In a recent COEHAR study, researchers enrolled 40 young smokers between their twenties and thirties not motivated to quit and invited them to evaluate their motivation to quit after been subjected to three different types of motivational stimuli: a packet of cigarettes containing shocking images; a brief movie showing pulmonary effects of smoking and a virtual reality period based on the progression of smoking- related illness.

Compared with the first assessments, all stimuli were significant in improving the motivation for smoking cessation. The difference between the stimulus of the packet of cigarettes containing shocking images and the movie compared to the one of the virtual reality is significant: the application to virtual reality would appear to greatly increase the motivation to smoking cessation.

DELUSIONS AND PARANOIA

Persecutory delusions derive from inconsistent threat beliefs that activate safety-seeking behaviors aimed to avoid anxiogenic situations. Two randomized controlled trials demonstrated how these virtual reality therapeutic results were still consistent after therapy in dealing with real-world situations. In researchers’ opinion, it is necessary to expand the samples and make a trial confronting the virtual reality cognitive behavior therapy with the classic cognitive behavior therapy.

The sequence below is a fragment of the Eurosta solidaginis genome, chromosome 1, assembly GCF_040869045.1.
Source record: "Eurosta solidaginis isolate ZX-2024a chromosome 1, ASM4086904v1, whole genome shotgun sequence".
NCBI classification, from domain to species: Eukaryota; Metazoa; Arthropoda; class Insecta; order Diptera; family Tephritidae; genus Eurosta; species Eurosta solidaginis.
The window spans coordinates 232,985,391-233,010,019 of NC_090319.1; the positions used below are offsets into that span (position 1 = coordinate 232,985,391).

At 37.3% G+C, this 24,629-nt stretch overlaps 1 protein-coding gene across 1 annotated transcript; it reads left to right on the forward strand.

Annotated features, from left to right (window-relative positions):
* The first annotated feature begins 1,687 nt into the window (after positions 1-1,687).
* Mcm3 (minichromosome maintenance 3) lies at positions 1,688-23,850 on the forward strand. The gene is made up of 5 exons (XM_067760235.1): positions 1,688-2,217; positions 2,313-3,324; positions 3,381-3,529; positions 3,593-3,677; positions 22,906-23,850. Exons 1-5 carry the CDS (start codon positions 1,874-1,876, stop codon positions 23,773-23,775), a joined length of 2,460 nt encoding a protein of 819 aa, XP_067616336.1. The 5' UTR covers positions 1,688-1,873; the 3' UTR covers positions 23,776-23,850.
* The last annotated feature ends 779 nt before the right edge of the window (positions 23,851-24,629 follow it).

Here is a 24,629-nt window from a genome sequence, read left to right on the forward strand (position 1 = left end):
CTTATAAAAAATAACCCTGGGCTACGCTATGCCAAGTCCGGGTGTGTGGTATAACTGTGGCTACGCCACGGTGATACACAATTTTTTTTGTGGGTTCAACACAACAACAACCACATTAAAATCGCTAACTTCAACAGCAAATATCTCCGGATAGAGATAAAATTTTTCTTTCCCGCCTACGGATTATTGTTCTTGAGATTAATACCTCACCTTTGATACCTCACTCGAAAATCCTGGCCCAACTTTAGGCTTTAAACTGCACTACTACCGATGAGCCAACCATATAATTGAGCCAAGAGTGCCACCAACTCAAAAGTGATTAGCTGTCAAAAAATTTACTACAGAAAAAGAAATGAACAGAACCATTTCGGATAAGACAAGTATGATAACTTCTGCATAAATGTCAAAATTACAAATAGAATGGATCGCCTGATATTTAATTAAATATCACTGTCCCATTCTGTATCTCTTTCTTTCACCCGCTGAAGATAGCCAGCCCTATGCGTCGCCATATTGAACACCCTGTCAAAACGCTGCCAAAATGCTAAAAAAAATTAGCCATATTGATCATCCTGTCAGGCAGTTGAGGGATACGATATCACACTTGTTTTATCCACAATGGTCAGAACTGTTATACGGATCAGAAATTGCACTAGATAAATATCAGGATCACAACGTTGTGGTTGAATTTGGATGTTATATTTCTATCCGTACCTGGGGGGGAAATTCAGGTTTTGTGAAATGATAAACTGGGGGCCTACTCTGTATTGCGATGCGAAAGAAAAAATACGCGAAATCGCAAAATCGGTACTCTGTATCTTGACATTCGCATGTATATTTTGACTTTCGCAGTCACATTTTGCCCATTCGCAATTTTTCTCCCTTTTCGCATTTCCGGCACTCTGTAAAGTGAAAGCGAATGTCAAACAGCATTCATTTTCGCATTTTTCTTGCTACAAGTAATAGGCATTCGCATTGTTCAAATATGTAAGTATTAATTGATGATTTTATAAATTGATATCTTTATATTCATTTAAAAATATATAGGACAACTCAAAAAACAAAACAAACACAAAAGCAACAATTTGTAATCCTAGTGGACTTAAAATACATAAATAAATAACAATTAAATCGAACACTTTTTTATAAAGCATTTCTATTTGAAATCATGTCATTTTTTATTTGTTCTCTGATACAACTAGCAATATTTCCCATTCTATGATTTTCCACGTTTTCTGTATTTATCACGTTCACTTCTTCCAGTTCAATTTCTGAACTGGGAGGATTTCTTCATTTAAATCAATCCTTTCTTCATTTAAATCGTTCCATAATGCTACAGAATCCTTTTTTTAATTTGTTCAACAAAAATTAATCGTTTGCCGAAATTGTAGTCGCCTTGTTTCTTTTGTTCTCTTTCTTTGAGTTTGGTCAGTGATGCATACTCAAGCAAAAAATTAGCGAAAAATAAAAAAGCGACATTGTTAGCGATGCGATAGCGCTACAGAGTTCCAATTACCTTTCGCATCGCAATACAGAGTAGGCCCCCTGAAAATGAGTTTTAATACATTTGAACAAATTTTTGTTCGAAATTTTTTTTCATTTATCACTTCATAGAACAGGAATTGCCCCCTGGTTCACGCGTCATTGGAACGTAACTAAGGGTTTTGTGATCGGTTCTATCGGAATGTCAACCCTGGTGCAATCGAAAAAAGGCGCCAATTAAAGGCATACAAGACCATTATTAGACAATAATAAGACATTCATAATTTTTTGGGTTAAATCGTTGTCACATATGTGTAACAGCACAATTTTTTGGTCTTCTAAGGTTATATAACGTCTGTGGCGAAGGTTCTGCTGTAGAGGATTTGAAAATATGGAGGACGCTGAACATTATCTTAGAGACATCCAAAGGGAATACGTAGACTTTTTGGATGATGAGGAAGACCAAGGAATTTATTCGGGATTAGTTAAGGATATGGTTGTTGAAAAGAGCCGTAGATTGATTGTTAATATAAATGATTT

AUDITORY VERBAL ALLUCINATIONS

The auditory verbal hallucinations represent one of the most frequent and disabling symptoms associated with psychosis. In a randomized partial cross-over trial, patients affected by pharmacologically resistant schizophrenia treated with virtual reality showed significant improvements in the disease severity, depressive symptoms and life quality. Patients’ improvements remained stable over-time and even got better at the 3-month follow-up, showing that the coping strategies learned during VR therapy applied to everyday life brought further improvements and enhanced life quality of these patients. Through immersive VR, the patients can explore and experiment emotions in a safe controlled environment and learning how to better regulate them modifying their relationship with persecutory voices.

COGNITIVE DEFICITS

The cognitive functions in people with schizophrenia spectrum disorders are often compromised. Two clinical trials conducted by La Paglia used the virtual reality to have patients executing tasks in four different environments, including a park, a supermarket, a beach and a valley. After 10 sessions, the group treated with the virtual reality therapy showed better reduction of number of errors and tasks execution time, combined with an increased rules’ compliance and sustained attention.

SOCIAL SKILLS

In a single randomized controlled trial conducted with 91 participants with schizophrenia spectrum disorders, the virtual reality therapy led to greater improvements in the conversational skills of the patients and also induced greater assertiveness and motivation to treatment.

In conclusion, current evidence does not yet allow to establish whether virtual reality treatments are better than conventional ones. Due to the lack of studies on the argument, new ones on larger samples are needed to confirm the promising results obtained so far.